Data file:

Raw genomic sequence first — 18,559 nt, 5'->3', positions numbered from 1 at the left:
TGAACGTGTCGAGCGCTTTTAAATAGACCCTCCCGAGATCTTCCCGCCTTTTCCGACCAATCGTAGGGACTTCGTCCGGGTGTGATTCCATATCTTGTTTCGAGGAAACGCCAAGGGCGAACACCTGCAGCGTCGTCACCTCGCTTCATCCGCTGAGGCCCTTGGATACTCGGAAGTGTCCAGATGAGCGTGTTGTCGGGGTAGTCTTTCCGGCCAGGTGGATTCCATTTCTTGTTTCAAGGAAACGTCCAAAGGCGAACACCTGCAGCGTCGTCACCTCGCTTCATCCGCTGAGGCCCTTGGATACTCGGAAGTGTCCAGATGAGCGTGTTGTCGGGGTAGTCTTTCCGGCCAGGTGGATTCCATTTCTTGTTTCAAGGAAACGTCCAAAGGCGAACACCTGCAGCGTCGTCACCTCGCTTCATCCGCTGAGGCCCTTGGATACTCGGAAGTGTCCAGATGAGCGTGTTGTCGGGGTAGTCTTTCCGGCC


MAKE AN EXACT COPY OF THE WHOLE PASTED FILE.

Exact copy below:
Raw genomic sequence first — 18,559 nt, 5'->3', positions numbered from 1 at the left:
TGAACGTGTCGAGCGCTTTTAAATAGACCCTCCCGAGATCTTCCCGCCTTTTCCGACCAATCGTAGGGACTTCGTCCGGGTGTGATTCCATATCTTGTTTCGAGGAAACGCCAAGGGCGAACACCTGCAGCGTCGTCACCTCGCTTCATCCGCTGAGGCCCTTGGATACTCGGAAGTGTCCAGATGAGCGTGTTGTCGGGGTAGTCTTTCCGGCCAGGTGGATTCCATTTCTTGTTTCAAGGAAACGTCCAAAGGCGAACACCTGCAGCGTCGTCACCTCGCTTCATCCGCTGAGGCCCTTGGATACTCGGAAGTGTCCAGATGAGCGTGTTGTCGGGGTAGTCTTTCCGGCCAGGTGGATTCCATTTCTTGTTTCAAGGAAACGTCCAAAGGCGAACACCTGCAGCGTCGTCACCTCGCTTCATCCGCTGAGGCCCTTGGATACTCGGAAGTGTCCAGATGAGCGTGTTGTCGGGGTAGTCTTTCCGGCC